Has the Phoronix test suite been updated to use the kernel "perf" infrastructure?

        Comment


        • #5
          So is this a bug that affects all kernels or just Ubuntu patched ones? I don't understand this fixation on Ubuntu here (and generally). If this happens in vanilla kernels it should not just be reported to Ubuntu but to upstream Kernel development and maybe other distributors. Or did I miss something?

          Comment


          • #6
            Originally posted by fewt View Post
            Ugh .. Still no evidence but the sky is certainly falling.
            Did you see the plots?

            Comment


            • #7
              Originally posted by yotambien View Post
              Did you see the plots?
              Yes. It doesn't change my opinion (or my evidence) that this is not a kernel problem.

              Comment


              • #8
                Originally posted by fewt View Post
                Yes. It doesn't change my opinion (or my evidence) that this is not a kernel problem.
                It was rhetorical. I assume you read the article and saw the plots. How do you explain them?

                Comment


                • #9
                  Originally posted by yotambien View Post
                  It was rhetorical. I assume you read the article and saw the plots. How do you explain them?
                  I can't explain them (there isn't enough data), however I believe that the problem could be:

                  A) The build options between kernel versions may be different
                  B) Something in userspace
                  C) The Phoronix test suite itself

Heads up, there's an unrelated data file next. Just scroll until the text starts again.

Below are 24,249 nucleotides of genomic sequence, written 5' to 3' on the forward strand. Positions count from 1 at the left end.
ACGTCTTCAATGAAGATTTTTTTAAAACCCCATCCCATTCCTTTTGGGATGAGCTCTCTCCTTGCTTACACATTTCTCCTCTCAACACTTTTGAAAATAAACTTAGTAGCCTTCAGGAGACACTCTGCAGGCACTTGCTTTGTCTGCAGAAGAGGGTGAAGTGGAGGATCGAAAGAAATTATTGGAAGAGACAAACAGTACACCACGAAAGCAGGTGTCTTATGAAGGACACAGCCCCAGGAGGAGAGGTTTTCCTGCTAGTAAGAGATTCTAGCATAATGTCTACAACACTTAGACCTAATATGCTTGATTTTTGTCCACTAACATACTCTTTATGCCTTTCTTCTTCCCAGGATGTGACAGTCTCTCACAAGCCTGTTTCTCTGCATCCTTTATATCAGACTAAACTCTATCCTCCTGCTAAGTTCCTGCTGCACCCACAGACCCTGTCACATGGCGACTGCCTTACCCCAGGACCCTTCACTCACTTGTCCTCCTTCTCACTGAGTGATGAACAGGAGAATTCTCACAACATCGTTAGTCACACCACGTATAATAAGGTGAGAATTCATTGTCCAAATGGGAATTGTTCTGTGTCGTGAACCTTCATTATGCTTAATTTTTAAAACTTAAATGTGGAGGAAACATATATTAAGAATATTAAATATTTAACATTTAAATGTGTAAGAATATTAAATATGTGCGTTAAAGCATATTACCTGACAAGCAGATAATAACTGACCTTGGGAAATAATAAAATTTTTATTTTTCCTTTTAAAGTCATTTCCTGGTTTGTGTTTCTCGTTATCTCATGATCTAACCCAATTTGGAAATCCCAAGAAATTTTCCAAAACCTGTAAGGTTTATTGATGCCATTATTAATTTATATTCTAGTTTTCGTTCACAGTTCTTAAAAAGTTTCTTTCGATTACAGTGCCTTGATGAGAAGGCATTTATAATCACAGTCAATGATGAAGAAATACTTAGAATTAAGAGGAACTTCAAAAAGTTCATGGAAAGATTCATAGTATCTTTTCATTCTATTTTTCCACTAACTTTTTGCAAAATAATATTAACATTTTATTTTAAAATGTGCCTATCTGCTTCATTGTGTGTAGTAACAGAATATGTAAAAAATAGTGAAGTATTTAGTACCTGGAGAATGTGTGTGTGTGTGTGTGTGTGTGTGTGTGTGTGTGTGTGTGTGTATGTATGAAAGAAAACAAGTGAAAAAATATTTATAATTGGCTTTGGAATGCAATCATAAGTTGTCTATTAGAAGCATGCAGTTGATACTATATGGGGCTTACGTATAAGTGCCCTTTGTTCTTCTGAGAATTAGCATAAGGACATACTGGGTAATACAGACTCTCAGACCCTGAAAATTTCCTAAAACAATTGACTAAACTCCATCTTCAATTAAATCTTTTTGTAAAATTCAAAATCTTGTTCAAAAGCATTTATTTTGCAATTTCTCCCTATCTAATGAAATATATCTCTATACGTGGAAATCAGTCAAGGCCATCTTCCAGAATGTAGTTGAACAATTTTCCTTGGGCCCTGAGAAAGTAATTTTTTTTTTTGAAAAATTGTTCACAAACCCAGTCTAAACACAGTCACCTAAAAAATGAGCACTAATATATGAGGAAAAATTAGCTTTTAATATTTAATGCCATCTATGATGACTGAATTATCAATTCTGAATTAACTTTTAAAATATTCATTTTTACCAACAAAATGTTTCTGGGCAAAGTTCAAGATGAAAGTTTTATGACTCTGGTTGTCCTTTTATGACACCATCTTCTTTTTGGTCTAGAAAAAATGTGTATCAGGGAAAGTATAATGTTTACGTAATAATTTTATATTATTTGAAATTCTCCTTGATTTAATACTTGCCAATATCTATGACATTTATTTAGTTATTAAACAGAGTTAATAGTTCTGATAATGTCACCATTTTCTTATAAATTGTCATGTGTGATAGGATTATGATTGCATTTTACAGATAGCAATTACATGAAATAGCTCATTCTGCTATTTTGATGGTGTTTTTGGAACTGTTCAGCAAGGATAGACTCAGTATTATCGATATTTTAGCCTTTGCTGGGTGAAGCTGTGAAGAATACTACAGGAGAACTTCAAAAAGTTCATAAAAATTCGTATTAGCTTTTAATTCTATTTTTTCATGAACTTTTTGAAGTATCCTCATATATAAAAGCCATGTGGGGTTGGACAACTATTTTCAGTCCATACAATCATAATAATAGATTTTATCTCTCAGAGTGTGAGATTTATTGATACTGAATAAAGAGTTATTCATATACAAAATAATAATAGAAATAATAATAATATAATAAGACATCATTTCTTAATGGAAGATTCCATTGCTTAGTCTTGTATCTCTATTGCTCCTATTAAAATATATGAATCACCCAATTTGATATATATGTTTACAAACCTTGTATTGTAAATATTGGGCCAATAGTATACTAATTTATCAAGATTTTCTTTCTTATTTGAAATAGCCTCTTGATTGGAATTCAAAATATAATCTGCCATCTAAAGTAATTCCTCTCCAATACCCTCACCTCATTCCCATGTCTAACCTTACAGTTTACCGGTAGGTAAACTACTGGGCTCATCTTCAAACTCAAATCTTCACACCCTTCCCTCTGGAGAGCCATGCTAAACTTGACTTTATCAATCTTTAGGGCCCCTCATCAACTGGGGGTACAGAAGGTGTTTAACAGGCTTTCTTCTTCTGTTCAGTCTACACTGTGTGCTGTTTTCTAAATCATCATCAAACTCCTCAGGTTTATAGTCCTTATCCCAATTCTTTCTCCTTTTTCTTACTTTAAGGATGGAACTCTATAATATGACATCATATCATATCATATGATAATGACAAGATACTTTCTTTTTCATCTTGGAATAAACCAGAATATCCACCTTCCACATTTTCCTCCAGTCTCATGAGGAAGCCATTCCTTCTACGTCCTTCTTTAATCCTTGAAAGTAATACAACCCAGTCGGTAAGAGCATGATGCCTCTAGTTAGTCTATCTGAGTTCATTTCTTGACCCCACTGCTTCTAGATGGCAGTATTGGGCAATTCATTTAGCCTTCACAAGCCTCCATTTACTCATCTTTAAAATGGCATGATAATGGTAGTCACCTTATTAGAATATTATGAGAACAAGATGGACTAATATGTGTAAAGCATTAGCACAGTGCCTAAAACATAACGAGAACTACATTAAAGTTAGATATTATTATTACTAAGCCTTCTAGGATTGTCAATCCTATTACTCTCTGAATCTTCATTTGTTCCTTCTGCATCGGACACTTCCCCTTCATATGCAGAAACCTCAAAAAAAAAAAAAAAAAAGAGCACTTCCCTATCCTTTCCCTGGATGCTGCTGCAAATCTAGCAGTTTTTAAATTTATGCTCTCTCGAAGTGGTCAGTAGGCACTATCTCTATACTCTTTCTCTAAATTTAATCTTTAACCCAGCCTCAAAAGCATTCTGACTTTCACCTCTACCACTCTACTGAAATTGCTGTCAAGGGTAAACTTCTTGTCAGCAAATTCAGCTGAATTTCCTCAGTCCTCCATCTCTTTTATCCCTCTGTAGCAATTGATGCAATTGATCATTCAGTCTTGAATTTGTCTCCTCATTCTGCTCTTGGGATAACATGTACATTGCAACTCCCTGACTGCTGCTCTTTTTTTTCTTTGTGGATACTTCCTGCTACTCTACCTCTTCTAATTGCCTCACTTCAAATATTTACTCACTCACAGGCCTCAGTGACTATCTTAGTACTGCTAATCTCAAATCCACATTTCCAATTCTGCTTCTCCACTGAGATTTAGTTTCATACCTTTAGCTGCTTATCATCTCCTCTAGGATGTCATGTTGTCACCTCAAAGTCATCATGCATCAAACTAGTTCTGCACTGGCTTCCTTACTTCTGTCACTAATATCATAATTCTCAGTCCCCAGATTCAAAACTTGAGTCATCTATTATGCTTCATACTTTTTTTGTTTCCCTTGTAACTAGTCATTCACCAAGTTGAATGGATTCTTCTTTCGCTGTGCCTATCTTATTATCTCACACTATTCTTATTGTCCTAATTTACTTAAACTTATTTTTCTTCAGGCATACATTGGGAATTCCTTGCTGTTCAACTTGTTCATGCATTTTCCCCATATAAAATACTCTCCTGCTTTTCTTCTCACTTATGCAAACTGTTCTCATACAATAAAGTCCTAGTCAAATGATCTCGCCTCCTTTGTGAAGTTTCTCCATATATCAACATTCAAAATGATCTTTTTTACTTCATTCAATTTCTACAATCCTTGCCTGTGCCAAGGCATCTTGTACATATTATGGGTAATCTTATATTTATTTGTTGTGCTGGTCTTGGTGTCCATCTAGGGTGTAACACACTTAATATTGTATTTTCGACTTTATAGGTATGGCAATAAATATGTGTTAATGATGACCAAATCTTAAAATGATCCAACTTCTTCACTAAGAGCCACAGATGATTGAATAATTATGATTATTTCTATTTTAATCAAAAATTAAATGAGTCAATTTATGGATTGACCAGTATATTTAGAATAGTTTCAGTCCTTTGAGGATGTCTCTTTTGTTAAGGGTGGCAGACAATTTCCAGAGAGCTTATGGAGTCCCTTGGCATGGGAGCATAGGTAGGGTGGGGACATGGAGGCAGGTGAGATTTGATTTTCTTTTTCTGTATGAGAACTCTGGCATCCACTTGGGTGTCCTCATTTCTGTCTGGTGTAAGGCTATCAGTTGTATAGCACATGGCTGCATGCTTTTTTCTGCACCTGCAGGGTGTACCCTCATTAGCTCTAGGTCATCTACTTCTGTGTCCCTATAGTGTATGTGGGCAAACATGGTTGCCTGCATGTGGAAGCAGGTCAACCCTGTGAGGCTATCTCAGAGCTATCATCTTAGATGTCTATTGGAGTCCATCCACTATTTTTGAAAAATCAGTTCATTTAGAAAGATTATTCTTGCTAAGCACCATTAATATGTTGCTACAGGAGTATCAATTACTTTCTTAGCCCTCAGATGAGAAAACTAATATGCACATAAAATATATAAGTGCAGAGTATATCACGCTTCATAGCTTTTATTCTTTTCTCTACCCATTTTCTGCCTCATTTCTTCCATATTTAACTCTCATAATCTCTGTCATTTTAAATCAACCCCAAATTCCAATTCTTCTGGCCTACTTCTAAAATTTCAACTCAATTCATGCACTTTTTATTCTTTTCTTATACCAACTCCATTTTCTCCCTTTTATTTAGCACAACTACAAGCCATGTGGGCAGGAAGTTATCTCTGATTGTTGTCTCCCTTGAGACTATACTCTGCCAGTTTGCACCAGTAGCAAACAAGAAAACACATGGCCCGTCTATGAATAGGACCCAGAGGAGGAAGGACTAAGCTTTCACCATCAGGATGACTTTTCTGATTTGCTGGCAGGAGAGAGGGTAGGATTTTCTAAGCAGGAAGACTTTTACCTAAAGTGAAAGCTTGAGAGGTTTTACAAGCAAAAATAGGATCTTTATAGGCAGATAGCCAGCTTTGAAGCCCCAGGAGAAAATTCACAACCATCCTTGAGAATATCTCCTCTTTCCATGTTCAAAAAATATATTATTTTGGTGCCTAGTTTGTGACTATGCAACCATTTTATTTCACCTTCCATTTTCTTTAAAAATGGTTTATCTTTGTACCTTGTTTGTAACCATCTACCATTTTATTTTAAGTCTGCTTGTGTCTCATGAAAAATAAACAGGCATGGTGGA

(2.6.37 pretty much required a new version of Powertop, Phoronix test suite probably also needs an update)
                  D) The kernel doesn't tune itself for power / battery (requiring a userspace tool like Jupiter)

                  It is most likely that this is just a misconfiguration blown grossly out of proportion.

                  Comment


                  • #10
                    Originally posted by fewt View Post
                    C) The Phoronix test suite itself
                    (2.6.37 pretty much required a new version of Powertop, Phoronix test suite probably also needs an update)
                    Nope, it doesn't need any update. And users have reported the issue independent of PTS - hence the original Canonical bug report completely independent of that, etc. Most users don't even know how to use the power monitoring features in PTS.
                    Michael Larabel
                    http://www.michaellarabel.com/

                    Comment


                    • #11
                      Originally posted by fewt View Post
                      It is most likely that this is just a misconfiguration blown grossly out of proportion.
                      So the mainline kernel PPA, Ubuntu kernel config, Arch Linux config, openSUSE config, Fedora config, and other peoples configurations, etc all went out of whack? There's been independent tests in all of those cases.
                      Michael Larabel
                      http://www.michaellarabel.com/

                      Comment


                      • #12
                        Originally posted by Michael View Post
                        Nope, it doesn't need any update. And users have reported the issue independent of PTS - hence the original Canonical bug report completely independent of that, etc. Most users don't even know how to use the power monitoring features in PTS.